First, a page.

Planetary Classification

Notice: Pictures and texts are used with the kind permission of Chris Adamek (sttff.net) for non-commercial purposes. 
Some texts and details were altered to better fit the intended RPG setting.

A planet is a celestial body in orbit around a star or stellar remnants, that has sufficient mass for self-gravity and is nearly spherical in shape. A planet must not share its orbital region with other bodies of significant size (except for its own satellites), and must be below the threshold for thermonuclear fusion of deuterium.

If a celestial body meets those requirements, it is considered a planet; at that point, the planet is further classified by its atmosphere and surface conditions into one of twenty-two categories.

Class A
Geothermal
Class B
Geomorteus

Class C Geoinactive

Class D
Dwarf

Class E
Geoplastic

Class F
Geometallic

Class G
Geocrystalline

Class H
Desert

Class I
Ice Giant

Class J
Jovian
Class K
Adaptable
Class L
Marginal
Class M
Terrestrial
Class N
Reducing
Class O
Pelagic
Class P
Glaciated

Class Q
Variable

Class R
Rogue

Class S
Super Giant

Class U
Ultra Giant

Class X
Chthonian

Class Y
Demon

Class A - Geothermal

Age
Diameter
Location 
Surface
Temperature
Composition
Atmosphere
Evolution
Life Forms
Habitability

less than 2 billion years
1,000 – 10,000 km
Hot/Ecosphere/Cold Zone
partially molten, very hot
carbon dioxide, hydrogen
up to 1000° C
igneous silica; basalt
cools to become Class C
none
uninhabitable

Class A planets are generally young, rocky worlds that are rife with volcanic activity. This volcanic activity spews vast amounts of sulfur and carbon dioxide into the atmosphere, causing a greenhouse effect that keeps temperatures relatively hot. Planets in a star system’s hot zone may have worldwide temperatures in excess of 1500° C. Due to the tenuous nature of the atmosphere, planets in the cold zone do not retain as much heat, and while temperatures might approach 1000° C near volcanoes, the average temperature may be as low as -130° C. This combination of extreme temperature and tenuous, toxic atmosphere make Class A worlds highly unfavorable to life of any kind.

When this extreme volcanic activity eventually ceases, the planet “dies” and becomes a Class C: Geoinactive world.

Class A planets are common in the universe; Jupiter’s moon Io is a prime example.

Class B - Geomorteus

Age
Diameter
Location 
Surface
Temperature
Composition
Atmosphere
Evolution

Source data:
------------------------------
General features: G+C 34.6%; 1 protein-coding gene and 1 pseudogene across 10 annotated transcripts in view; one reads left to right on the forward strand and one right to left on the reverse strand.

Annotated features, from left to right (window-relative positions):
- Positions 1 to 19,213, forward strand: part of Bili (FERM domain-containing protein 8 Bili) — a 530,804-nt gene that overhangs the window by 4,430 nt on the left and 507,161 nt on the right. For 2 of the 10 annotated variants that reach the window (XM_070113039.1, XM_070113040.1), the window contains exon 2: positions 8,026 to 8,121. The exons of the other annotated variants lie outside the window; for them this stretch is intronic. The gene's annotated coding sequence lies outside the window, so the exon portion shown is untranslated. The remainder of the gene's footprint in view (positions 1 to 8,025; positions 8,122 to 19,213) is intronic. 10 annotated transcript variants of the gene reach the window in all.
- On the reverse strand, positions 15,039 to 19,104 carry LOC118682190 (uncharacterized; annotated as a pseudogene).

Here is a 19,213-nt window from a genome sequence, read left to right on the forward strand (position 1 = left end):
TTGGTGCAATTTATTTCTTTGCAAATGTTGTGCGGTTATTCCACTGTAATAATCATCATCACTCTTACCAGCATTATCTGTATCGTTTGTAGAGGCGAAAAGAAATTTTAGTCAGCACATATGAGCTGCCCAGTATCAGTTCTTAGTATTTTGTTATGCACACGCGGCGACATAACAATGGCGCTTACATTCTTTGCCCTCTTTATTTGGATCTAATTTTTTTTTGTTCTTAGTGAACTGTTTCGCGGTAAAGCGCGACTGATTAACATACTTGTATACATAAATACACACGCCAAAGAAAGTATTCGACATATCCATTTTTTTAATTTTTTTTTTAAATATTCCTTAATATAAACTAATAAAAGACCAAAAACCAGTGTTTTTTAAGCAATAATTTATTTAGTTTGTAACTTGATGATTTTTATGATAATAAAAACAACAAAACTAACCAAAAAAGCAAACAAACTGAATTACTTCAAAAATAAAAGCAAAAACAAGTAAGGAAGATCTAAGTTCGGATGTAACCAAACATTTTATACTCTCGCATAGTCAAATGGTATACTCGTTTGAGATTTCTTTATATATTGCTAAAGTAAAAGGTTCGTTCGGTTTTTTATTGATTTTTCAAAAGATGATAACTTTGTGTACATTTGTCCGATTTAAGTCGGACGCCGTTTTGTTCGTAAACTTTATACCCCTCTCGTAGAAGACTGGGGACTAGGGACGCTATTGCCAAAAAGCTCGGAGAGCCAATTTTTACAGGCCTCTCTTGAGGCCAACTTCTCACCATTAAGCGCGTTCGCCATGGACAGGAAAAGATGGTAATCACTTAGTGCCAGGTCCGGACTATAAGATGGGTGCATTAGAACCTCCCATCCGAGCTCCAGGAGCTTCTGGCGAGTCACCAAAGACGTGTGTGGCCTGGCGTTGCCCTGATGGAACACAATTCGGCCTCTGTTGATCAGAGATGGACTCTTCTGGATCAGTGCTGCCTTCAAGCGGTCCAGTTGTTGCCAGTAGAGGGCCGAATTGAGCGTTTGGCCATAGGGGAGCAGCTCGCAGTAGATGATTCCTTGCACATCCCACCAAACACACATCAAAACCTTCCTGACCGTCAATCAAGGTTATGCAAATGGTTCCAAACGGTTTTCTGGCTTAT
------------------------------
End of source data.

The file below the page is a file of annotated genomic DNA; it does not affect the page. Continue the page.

Life Forms
Habitability

less than 10 billion years
1,000 – 10,000 km
hot zone
barren, partially molten
-170° – 430 °C
iron, potassium, silicon
oxygen, sodium, hydrogen
none
none
uninhabitable

Class B planets are generally very small, very rocky worlds located within a star system’s hot zone, such as Mercury. In the harsh daylight, these planets are scorched by their parent star, often to the point of rock becoming molten. Because Class B worlds have little to no atmosphere, this heat quickly radiates away at night, leaving the dark side of the planet a frigid wasteland. As a result, these planets are highly unsuitable for humanoid life.

Despite their small size, Class B planets are often extremely dense, with a large inner core, up to 55% of the planet’s volume, that is made of molten iron.

Class B planets are fairly common in the universe.

Class C - Geoinactive

Age
Diameter
Location 
Surface
Temperature
Composition
Atmosphere
Evolution
Life Forms
Habitability

2-10 billion years
1,000 – 10,000 km
hot / eco / cold zone
barren and cratered
none
-150° to 120° C
anorthosite and basalt
cools to become Class C
none
generally uninhabitable

Class C planets are small, barren worlds, utterly devoid of just about everything: no atmosphere, no water, no geological activity, and absolutely no life.

While the vast majority of geoinactive worlds are actually moons in orbit of a larger planet, make mo mistake, they are planets in all other regards. In fact, most have a semi-molten iron core, and many are far larger than the bona fide terrestrial planets that inhabit their star system.

Moon or not, some geoinactive worlds are born into the classification, and spend their entire existence within the boundaries of that definition. Others begin life as a highly volatile Class A: Geothermal planet; once the volcanic activity eventually ceases, those worlds cool off and become geoinactive.

Class C planets are often rich in minerals, and while they are not suitable for life, they can be transformed into mining colonies via the use of pressure domes. Some Class C worlds, such as Earth’s moon, are colonized in that manner just for the heck of it.

Class D - Dwarf

Age
Diameter
Location 
Surface
Temperature
Composition
Atmosphere
Evolution
Life Forms
Habitability

2-10 billion years
100 – 1,000 km
hot / eco / cold zone
barren and cratered
-200° C
rock, ice
none or very tenuous
none
none
habitable via pressure domes

A Class D planetoid is a tiny world that generally does not meet the criteria for a planet. This includes many moons, asteroids, and small planet-like objects. Many are not even spherical, and have eccentric orbits that are cluttered with various smaller rocks and asteroids.